A person charged with a felony in Virginia might want to wait until after July 1, 2021 for a jury trial. You have a constitutional right to have a jury of your peers decide whether you are guilty beyond a reasonable doubt. In Virginia, people who are accused of crimes often waive this right not because it is what is best for their case but because the risks of a jury trial outweigh the benefits of a not guilty verdict.
On July 1, 2021, these risks will be greatly diminished with the new law that allows a defendant to elect whether the jury or a judge sentences them in the event of a guilty verdict. The new law changes the Virginia Code Section 19.2-925.
Does the Judge or Jury Decide the Sentence in a Trial in Virginia?
Currently, in a Virginia felony criminal trial, you have the right to a jury of 12 people from the community decide whether you are guilty or not guilty. To be found guilty, all 12 people will have to agree that you have committed the crime beyond a reasonable doubt. However, if they all agree you are guilty, you will be subjected to the statutory punishment that those jurors impose.
To understand the problem fully, you will need a bit of background to how the criminal justice system in Virginia currently works. When you are charged with a felony, typically you will first have a preliminary hearing date in General District Court. General District Court can hear misdemeanor trials but not felony trials.
Therefore, when charged with a felony, the preliminary hearing is an opportunity to negotiate a plea agreement, gather information and potential evidence for the case, and to have the court hear enough evidence to decide whether there is probable cause for the case to be certified to Circuit Court for trial.
Once the case is brought before the Circuit Court, an accused will have to decide whether to plea, waive a jury trial in favor of a judge alone to decide the case (commonly known as a bench trial), or to request a jury trial.
Does the Defendant, Prosecution, or Judge Determine a Bench Trial or Jury Trial?
Currently, even if the defendant would prefer a bench trial, the judge or the prosecution can request a jury and it will be a jury trial. This is significant if a person is found guilty because if a judge hears the case, the judge sentences with the guidance of the Virginia Sentencing Guidelines and if a jury decides the case, they pick an unguided number of months or years within the statute.
In short, the jury has free reign to choose any sentence, as long as it falls within the statutory range of punishment.
The Virginia Sentencing Guidelines (“VSG”) are a tool created to help judges know how judges have sentenced people in similar circumstances in the past. The guidelines consider the type of crime, past criminal record, aggravating circumstances (example: whether a weapon was used or the extent of the injury to the victim), whether there are multiple offenses, and other variables depending on the offense.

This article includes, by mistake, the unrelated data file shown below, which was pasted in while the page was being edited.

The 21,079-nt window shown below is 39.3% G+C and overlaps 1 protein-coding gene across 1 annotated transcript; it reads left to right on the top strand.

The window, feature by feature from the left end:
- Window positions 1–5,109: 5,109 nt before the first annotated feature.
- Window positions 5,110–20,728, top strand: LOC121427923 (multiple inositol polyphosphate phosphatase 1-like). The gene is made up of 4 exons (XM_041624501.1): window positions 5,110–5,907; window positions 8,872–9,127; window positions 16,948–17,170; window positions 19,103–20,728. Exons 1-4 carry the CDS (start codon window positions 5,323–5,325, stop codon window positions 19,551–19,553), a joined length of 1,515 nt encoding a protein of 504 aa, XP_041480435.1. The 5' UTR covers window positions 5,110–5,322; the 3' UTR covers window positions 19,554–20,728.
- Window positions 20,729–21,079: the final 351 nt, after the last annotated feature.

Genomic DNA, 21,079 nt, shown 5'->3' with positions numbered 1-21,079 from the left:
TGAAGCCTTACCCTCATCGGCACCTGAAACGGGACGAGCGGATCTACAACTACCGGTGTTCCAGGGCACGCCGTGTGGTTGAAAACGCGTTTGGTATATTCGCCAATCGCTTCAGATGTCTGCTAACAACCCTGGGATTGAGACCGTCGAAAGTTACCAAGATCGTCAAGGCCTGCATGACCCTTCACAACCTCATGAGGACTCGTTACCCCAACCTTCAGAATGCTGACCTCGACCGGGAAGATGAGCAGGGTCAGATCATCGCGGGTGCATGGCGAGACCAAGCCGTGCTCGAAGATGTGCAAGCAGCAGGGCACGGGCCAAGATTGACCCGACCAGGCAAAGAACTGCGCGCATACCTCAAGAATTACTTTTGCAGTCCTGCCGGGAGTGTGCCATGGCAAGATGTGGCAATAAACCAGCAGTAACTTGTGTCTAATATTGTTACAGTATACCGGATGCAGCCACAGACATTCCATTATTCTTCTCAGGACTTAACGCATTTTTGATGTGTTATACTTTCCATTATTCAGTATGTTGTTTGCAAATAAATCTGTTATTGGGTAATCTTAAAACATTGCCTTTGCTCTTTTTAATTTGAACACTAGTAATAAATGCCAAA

These guidelines give attorneys a good idea of what type of punishment the accused is facing if they are found guilty and helps guide negotiations for a plea agreement. While a judge does not have to follow what the guidelines recommend, it is a helpful tool both for the attorneys involved and the judge to narrow down the scope of the statutory punishments that can have wide range of possible incarceration time.
The VSG also are incredibly important for an individual accused of a crime. By example, a person, “Sam”, is charged with 1 count of Possession with Intent to Distribute Cocaine for possession of 4 grams of individually packaged cocaine and this person has no prior criminal history. The Code of Virginia 18.2-248(C) states that, if convicted, the punishment for this crime is five (5) years to forty (40) years of incarceration and up to a $500,000.00 fine, none of which is mandatory so the court can suspend part or all the sentence. The VSG recommends an active sentence as low as seven (7) months to one (1) year, four (4) months with a midpoint of one (1) year. This is a huge difference in potential jail time and must be considered very carefully.
In this scenario, “Sam” must decide whether to have a jury listen to the case or a judge. If “Sam” elects to have a jury hear the case, to improve the chances of acquittal, for example, then if found guilty the jury MUST sentence “Sam” to a term of incarceration between five (5) years and forty (40) years. The jury will never hear about the sentencing guidelines.
Now the judge, in fact, must do the final sentencing order, and does see the guidelines and can suspend some or all of the prison time the jury announced but in practice, judges rarely change the punishment announced by the jury. On the other hand, “Sam” can elect to waive the right to jury and theoretically decrease the odds of an acquittal but have far less risk at sentencing in front of a judge who will more likely than not, follow the VSG and sentence to under one (1) year, four (4) months.
This is to illustrate why there are so few jury trials in Virginia. It simply too risky for most people. Even if a person believes they are not guilty and a jury would agree, it is very difficult to make the decision to risk this much time incarcerated to exercise your right to a trial by jury.
Accused Will Choose After July 1st
The good news is beginning July 1, 2021, an accused will be able to choose whether the jury sentences or the judge sentences. No longer will the decision to elect a jury or judge be guided by the fear of the statutory ranges verses the more manageable VSG.
Now a person such as “Sam”, can choose to have a jury trial to hear the facts of the case to decide whether there was possession with intent to distribute and if found guilty, can still have the benefit of the sentencing guidelines. This monumental change in Virginia law is extraordinary and important to consider with only about 6 months until it is available choice.